Finally, taking a look at power consumption, we see that NVIDIA is going to be holding the line at 120W, which is the same TDP as the GTX 1060 6GB. This is notable because all of the other Turing cards to date have had higher TDPs than the cards they replace, leading to a broad case of generational TDP inflation. Of course we’ll see what actual power consumption is like in our testing, but right off the bat NVIDIA is setting up GTX 1660 Ti to be noticeably more power efficient than the RTX 20 series cards.
Wait, It's a GTX Card?
Along with the new TU11x family of GPUs, for this launch NVIDIA is also creating a new family of video cards: the GeForce GTX 16 series. With GTX 1660 Ti and its obligatory siblings lacking support for NVIDIA’s RTX family of features, the company has decided to clarify their product naming in only a way that NVIDIA can. The end result is that along with keeping the GTX prefix rather than RTX – since these parts obviously lack RTX functionality – the company is also giving them a lower series number. Overall it’s probably for the best that NVIDIA didn’t include these cards with the 20 series, least we get another GeForce 4 situation.
But on the flip side, the number “16” also doesn’t have any great meaning to it; other than not being “20” the number is somewhat arbitrary. According to NVIDIA, they essentially picked it because they wanted a number close to 20 to indicate that the new GPU is very close in functionality and performance to TU10x, and thus “16” instead of “11” or the like. Of course I’m not sure calling it the GTX 1660 Ti is doing anyone any favors when the next card up is the RTX 2060 (sans Ti), but there’s none the less a somewhat clear numerical progression here – and at least for the moment, one not based on memory capacity.
Price, Product Positioning, & The Competition
Moving on, unlike NVIDIA’s other Turing card launches up until now – and unlike the GTX 1060 6GB – the GTX 1660 Ti is not getting a reference card release. Instead this is a pure virtual launch, as NVIDIA calls it, meaning all the cards hitting the shelves are customized vendor cards. Traditionally these launches tend to be closer to semi-custom cards – partners tend to use NVIDIA’s internal reference board design or their first cards – so we’ll have to see what pops up over the coming weeks and months. For now then, this means we’re going to see a lot of single and dual-fan cards, similar to the kinds of designs used for a lot of the GTX 1060 cards and some of the RTX 2070 cards.
Another constant across the Turing family has been price inflation, and the GTX 1660 Ti is no exception. With a launch price of $279, the new card is launching at $30 above the GTX 1060 6GB it replaces. This is a lot better than the $349 that NVIDIA wants for the RTX 2060, but in case anyone thought that the $250 price tag of the GTX 1060 was a fluke, then it’s clear that sub-$300 is the new norm for xx60 cards, and not sub-$200 as the GTX 960 flirted with. It’s also worth noting that NVIDIA won’t be launching with any bundles here; neither the RTX Game On bundle nor the GTX 1060 Fortnite bundles will be in play here, so what you see is what you get.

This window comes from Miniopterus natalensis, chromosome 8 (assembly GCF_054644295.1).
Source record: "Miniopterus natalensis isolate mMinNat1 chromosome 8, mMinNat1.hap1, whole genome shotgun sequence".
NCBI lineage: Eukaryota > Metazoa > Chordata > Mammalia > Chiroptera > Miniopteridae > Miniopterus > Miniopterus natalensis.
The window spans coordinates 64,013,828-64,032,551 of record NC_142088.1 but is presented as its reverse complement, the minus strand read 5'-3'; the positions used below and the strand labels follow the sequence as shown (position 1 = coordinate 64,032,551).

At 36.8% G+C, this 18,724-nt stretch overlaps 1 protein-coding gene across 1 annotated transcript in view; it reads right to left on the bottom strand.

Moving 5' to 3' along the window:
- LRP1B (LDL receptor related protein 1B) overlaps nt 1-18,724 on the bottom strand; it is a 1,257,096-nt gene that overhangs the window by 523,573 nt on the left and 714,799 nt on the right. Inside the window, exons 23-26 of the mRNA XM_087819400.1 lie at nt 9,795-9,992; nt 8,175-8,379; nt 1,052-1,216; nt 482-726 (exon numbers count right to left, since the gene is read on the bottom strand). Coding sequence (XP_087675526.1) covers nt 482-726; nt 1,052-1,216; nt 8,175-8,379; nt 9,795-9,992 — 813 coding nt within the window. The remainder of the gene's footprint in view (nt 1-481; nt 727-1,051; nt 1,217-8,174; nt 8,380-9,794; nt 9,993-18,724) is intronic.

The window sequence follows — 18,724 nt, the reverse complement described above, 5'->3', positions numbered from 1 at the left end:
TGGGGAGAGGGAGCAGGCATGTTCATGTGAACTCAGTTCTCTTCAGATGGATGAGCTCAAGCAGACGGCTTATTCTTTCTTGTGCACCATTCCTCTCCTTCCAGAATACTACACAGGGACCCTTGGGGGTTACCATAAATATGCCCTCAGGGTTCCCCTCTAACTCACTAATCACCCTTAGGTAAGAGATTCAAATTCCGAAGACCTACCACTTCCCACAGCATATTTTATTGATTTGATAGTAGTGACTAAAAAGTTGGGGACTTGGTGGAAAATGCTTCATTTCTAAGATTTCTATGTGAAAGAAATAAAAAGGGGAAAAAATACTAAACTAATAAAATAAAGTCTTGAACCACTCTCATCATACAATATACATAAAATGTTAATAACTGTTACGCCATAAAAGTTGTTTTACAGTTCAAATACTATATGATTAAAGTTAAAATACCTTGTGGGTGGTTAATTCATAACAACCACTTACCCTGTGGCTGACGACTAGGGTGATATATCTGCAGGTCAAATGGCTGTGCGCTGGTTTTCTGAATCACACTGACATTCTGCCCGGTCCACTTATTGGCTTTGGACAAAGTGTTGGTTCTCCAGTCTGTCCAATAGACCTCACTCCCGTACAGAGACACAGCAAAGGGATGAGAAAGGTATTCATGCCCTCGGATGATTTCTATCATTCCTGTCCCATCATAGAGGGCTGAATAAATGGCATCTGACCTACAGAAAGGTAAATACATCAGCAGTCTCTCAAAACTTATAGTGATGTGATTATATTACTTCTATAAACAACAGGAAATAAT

In terms of positioning against their own cards, NVIDIA is rolling out the GTX 1660 Ti as the successor to the GTX 1060 6GB, the latter of which are becoming increasingly rare in the market as NVIDIA’s unplanned Pascal stockpile is finally drawn down. So the GTX 1660 Ti and GTX 1060 won’t be sharing space on store shelves for long. However like the other Turing cards, the GTX 1660 Ti is not a true generational successor to the GTX 1060; at roughly 36% faster, NVIDIA is not expecting anyone to upgrade from their mid-range Pascal card to this. Instead, NVIDIA’s marketing efforts are going to be heavily focused on enticing GTX 960 users, who are a further generation back, to finally upgrade. In that respect the GTX 1660 Ti has a very large performance advantage, but this may be a tough sell since the GTX 960 launched at a much cheaper $199 price point.
As for AMD, the launch of the GTX 1660 Ti finally puts a Turing card in competition with their Polaris cards, particularly the $279 Radeon RX 590, a fight that the Radeon cannot win. While AMD hasn’t announced any price changes for the RX 590 at this time, AMD will have little choice but to bring it down in price.
Instead, AMD’s competitor for the GTX 1660 Ti looks like it will be the Radeon RX Vega 56. The company sent word last night that they are continuing to work with partners to offer lower promotional prices on the card, including a single model that was available for $279, but as of press time has since sold out. Notably, AMD is asserting that this is not a price drop, so there’s an unusual bit of fence sitting here; the company may be waiting to see what actual, retail GTX 1660 Ti card prices end up like. So I’m not wholly convinced we’re going to see too many $279 Vega 56 cards, but we’ll see. If nothing else, AMD’s Raise the Game Bundle is being offered, giving them an edge over NVIDIA in terms of pack-in games.
|Q1 2019 GPU Pricing Comparison|
|Radeon RX Vega 64||$499||GeForce RTX 2070|
|$349||GeForce RTX 2060|
|$329||GeForce GTX 1070|
|Radeon RX Vega 56*
Radeon RX 590
|$279||GeForce GTX 1660 Ti|
|$249||GeForce GTX 1060 6GB